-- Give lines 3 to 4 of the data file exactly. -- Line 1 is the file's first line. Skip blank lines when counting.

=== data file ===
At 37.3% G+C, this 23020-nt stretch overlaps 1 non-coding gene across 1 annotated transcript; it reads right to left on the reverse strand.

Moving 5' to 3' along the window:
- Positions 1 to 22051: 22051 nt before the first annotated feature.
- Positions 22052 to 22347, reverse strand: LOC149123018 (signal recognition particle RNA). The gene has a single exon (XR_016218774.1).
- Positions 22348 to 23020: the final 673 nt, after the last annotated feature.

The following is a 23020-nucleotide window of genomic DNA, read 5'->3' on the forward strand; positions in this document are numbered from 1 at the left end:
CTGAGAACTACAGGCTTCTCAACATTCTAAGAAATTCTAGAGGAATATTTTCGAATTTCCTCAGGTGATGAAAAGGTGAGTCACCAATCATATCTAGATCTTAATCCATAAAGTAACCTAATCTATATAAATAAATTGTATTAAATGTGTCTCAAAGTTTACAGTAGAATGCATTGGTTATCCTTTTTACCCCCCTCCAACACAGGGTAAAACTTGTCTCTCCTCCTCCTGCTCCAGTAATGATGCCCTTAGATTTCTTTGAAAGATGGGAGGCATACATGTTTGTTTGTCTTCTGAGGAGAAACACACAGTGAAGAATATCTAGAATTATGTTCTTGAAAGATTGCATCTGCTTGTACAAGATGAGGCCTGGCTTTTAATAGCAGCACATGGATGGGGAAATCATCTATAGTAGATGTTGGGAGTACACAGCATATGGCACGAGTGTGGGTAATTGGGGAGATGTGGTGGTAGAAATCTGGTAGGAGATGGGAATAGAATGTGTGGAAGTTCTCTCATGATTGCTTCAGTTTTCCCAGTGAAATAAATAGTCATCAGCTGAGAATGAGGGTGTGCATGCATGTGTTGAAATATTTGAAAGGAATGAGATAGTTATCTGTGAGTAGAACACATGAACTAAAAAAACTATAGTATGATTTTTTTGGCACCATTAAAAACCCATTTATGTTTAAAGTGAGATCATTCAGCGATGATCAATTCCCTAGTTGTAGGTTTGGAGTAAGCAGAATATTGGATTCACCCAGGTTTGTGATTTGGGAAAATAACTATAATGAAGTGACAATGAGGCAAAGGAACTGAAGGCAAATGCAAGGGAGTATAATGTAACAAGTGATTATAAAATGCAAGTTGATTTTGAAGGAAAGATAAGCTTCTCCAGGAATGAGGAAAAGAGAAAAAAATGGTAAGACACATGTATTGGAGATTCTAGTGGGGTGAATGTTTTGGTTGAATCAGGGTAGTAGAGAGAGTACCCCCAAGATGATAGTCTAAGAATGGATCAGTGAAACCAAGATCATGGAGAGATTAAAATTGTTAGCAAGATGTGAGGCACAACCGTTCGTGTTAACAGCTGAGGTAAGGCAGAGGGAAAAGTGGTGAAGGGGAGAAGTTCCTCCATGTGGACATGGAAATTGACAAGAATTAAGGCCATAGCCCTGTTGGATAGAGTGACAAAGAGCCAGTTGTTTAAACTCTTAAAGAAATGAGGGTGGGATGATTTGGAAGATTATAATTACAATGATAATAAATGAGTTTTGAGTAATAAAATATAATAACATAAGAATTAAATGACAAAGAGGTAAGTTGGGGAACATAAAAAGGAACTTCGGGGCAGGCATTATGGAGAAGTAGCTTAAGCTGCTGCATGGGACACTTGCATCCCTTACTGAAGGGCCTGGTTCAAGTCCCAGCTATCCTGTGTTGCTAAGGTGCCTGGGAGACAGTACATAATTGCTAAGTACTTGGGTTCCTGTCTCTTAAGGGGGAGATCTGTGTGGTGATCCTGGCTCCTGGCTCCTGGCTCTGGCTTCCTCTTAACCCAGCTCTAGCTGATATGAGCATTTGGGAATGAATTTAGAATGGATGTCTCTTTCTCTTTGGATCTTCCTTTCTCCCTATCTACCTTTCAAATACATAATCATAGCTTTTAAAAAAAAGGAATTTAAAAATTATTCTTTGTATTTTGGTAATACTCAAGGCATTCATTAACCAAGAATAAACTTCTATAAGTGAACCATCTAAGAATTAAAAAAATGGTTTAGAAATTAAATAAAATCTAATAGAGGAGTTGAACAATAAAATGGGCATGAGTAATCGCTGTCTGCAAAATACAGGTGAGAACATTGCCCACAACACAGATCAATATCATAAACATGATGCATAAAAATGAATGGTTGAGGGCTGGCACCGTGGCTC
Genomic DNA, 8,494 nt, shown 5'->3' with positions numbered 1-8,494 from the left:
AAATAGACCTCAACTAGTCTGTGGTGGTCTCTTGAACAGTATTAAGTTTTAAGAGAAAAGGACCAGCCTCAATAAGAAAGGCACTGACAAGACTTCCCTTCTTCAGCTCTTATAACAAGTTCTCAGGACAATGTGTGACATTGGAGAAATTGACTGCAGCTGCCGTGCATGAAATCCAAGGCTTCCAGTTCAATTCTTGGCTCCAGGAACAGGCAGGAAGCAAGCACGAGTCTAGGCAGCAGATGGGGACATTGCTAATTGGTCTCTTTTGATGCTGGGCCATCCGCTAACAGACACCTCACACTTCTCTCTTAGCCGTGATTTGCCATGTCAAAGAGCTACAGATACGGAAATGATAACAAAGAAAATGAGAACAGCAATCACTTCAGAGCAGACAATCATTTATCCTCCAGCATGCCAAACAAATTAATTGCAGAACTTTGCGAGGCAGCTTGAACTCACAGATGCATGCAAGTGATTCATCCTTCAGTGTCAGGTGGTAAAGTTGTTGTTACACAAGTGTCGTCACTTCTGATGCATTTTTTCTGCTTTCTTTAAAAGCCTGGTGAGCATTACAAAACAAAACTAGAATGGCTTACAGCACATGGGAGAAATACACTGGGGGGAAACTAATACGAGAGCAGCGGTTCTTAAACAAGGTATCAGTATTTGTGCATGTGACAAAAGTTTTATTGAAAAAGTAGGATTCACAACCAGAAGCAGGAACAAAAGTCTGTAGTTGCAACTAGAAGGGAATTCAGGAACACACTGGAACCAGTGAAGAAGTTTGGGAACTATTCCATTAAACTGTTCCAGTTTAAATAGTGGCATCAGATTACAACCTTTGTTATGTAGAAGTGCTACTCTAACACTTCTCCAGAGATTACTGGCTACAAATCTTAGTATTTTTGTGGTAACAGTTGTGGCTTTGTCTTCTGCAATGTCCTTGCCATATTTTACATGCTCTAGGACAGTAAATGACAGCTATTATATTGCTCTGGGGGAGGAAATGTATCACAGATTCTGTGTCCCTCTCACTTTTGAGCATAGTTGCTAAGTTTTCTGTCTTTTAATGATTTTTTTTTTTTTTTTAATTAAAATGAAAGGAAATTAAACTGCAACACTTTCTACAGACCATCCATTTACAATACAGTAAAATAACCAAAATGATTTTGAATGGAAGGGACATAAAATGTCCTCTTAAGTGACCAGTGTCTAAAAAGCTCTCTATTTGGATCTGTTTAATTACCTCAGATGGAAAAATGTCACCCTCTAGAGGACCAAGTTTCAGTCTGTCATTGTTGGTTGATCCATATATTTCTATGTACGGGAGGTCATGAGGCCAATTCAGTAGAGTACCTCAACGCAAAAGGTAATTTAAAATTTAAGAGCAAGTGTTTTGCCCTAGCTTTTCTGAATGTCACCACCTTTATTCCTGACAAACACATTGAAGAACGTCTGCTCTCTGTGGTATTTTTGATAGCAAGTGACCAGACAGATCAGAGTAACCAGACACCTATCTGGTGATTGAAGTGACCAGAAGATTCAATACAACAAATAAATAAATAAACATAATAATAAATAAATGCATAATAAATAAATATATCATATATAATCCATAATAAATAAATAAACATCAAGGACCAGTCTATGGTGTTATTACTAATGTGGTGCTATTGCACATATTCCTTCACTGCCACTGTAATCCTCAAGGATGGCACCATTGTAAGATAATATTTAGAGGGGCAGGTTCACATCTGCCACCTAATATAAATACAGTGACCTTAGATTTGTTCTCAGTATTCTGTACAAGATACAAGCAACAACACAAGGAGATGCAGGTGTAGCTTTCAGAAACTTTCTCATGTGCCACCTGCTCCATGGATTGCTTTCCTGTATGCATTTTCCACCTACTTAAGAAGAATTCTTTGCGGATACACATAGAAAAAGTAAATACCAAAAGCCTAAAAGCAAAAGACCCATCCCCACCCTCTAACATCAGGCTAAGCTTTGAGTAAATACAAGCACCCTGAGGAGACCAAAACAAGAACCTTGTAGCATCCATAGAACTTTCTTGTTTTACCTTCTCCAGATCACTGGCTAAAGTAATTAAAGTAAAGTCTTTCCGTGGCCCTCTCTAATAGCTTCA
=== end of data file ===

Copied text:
- Positions 1 to 22051: 22051 nt before the first annotated feature.
- Positions 22052 to 22347, reverse strand: LOC149123018 (signal recognition particle RNA). The gene has a single exon (XR_016218774.1).